Today is Ash Wednesday, the first day of Lent for Catholics and some other Christian denominations.
Our priest at Ohio State University joked that college students have made this their holy day of obligation. They all show up for Ash Wednesday and piously wear their ashes on their foreheads throughout the day. Good for them that they're not ashamed to have that black smear on their heads -- to proudly proclaim their religion.
On Facebook this morning, I noticed that a lot of people were declaring their Lenten sacrifices. As I read through the list, I couldn't help but wonder if Lent was a diet plan instead of a period of prayer and sacrifice.
A lot of people chose to give up pop or desserts or chocolate. Truthfully, is that going to bring people closer to their religion?
When the kids were younger, we used to give up things, like television. It wasn't a big sacrifice since we had the television in the basement and didn't watch that much of it.
Then we decided rather than giving something up, we would add something. We worked in the food pantry more regularly or tried to help other people more.
At around age 10, Tucker decided to do a good deed every day. Whenever we went some place, he would run ahead of us, hold the door open then proclaim his good deed done for that day.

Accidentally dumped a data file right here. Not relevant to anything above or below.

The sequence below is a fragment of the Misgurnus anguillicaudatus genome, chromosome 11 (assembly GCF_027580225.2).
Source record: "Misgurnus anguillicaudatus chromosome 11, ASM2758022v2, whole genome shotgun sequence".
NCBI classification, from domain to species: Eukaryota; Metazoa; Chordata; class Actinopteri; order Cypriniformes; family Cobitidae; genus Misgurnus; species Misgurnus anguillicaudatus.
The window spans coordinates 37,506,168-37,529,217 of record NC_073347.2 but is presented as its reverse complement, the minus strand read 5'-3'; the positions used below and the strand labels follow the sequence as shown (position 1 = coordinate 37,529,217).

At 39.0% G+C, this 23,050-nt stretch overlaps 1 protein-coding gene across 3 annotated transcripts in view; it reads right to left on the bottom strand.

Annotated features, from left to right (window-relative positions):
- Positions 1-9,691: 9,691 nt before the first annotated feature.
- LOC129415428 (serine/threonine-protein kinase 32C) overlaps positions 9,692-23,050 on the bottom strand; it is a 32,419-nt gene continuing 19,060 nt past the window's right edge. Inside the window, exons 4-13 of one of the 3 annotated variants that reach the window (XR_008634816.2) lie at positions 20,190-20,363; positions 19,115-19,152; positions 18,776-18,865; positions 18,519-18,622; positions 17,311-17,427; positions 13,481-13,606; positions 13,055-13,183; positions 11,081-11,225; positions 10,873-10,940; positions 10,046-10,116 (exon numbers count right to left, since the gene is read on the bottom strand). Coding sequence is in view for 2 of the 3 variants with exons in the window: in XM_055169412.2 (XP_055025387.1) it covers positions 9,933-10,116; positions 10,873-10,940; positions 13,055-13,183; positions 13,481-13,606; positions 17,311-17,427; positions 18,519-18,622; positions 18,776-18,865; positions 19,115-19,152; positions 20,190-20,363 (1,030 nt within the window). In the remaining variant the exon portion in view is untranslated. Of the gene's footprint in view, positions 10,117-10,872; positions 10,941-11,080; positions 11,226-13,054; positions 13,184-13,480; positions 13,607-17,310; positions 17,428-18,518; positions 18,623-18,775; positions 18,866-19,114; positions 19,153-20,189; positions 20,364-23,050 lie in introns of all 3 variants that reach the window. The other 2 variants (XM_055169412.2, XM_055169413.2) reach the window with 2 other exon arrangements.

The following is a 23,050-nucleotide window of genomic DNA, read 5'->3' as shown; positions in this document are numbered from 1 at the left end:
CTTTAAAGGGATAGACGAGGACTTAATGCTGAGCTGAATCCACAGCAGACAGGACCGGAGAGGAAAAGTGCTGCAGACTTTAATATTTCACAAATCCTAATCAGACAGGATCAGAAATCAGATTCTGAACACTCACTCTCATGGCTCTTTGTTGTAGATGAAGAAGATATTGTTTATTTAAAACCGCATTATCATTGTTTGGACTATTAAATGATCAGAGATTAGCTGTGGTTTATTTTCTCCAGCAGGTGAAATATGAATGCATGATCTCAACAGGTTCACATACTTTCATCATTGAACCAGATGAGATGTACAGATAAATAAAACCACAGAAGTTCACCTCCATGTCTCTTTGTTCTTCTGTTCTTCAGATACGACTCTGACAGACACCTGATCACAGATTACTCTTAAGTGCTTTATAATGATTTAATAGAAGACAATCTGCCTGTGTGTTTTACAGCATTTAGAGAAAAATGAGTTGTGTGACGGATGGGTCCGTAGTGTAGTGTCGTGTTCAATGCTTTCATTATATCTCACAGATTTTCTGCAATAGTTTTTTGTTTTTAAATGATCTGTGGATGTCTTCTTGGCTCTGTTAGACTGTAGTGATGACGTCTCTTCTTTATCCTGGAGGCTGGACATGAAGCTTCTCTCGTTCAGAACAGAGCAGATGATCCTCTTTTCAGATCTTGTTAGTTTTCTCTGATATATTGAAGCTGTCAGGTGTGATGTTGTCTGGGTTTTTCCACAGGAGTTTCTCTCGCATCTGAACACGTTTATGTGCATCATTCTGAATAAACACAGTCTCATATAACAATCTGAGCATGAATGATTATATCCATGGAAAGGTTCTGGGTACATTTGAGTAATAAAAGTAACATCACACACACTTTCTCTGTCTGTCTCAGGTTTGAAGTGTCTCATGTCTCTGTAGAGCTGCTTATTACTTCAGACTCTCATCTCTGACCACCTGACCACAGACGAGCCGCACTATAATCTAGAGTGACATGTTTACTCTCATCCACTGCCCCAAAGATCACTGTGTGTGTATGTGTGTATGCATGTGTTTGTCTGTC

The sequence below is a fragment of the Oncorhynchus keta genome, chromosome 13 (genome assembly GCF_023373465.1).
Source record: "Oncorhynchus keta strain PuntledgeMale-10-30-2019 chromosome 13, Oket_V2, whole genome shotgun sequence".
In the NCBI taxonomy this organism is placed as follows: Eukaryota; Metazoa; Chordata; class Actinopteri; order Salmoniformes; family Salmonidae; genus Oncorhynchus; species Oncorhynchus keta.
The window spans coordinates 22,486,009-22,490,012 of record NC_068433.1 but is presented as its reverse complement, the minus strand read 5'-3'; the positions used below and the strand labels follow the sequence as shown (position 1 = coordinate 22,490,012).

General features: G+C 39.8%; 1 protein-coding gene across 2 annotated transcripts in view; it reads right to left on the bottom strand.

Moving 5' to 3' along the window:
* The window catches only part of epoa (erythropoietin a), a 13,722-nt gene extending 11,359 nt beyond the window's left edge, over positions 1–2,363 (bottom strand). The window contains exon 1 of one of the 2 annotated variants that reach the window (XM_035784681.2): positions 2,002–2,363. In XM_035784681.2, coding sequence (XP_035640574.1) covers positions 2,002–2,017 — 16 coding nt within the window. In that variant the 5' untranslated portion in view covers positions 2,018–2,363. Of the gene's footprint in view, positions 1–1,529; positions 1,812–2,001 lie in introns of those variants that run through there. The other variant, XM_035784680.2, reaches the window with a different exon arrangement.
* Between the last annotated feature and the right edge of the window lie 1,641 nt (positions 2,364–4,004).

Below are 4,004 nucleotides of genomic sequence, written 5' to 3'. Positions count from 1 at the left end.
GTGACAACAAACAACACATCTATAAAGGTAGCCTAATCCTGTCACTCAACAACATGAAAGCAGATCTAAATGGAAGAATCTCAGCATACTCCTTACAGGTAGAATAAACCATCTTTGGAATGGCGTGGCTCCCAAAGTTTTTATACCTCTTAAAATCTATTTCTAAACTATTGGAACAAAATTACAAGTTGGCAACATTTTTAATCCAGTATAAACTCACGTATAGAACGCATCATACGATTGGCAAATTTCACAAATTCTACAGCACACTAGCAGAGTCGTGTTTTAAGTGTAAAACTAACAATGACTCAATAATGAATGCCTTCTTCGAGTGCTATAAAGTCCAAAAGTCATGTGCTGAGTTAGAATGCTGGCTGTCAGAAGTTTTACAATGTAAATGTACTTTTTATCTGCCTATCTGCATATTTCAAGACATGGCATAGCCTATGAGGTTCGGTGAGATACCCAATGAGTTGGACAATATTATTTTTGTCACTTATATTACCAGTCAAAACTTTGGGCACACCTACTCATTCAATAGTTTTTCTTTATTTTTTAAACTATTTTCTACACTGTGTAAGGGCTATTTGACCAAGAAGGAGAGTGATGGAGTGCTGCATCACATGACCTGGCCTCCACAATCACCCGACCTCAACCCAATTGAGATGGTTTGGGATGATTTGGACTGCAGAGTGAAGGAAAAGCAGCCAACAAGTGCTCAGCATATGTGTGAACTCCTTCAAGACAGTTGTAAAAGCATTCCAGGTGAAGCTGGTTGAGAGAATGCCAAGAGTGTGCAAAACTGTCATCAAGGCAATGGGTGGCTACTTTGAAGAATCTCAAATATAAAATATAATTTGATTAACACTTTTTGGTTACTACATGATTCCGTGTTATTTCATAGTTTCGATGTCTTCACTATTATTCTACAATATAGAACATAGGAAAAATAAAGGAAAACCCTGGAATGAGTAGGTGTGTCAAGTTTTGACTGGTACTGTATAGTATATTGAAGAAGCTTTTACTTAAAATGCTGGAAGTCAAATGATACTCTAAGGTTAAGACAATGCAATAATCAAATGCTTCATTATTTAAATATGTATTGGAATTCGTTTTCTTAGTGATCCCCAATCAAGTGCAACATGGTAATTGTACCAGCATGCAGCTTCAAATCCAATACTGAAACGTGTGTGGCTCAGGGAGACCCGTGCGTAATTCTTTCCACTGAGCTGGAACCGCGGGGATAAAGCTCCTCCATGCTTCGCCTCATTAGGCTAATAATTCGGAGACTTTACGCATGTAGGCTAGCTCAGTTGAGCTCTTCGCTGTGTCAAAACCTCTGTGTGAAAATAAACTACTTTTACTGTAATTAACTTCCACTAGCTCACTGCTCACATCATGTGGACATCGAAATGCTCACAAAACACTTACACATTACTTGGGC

I was thinking about Lent as I came home from my morning run. I could give up something, but that would probably make me grumpy.
I could commit to not missing mass during Lent, but I'll probably break that promise today because I don't see an Ash Wednesday service working into my schedule.
The thing I really need to do is reach out to the needy. The only volunteer work I do are those things that affect my kids. I've taught religious education throughout the years. I'm on the swim team parent board and I time at swim meets. I'm working on costumes for the school musical.
But I need to choose something that's outside my family and give some time to remember the true spirit of Jesus the man. I'm not setting a minimum number of hours. I'll do my best and try to remember that Lent isn't a time to work on my body, it's a time to work on my soul.
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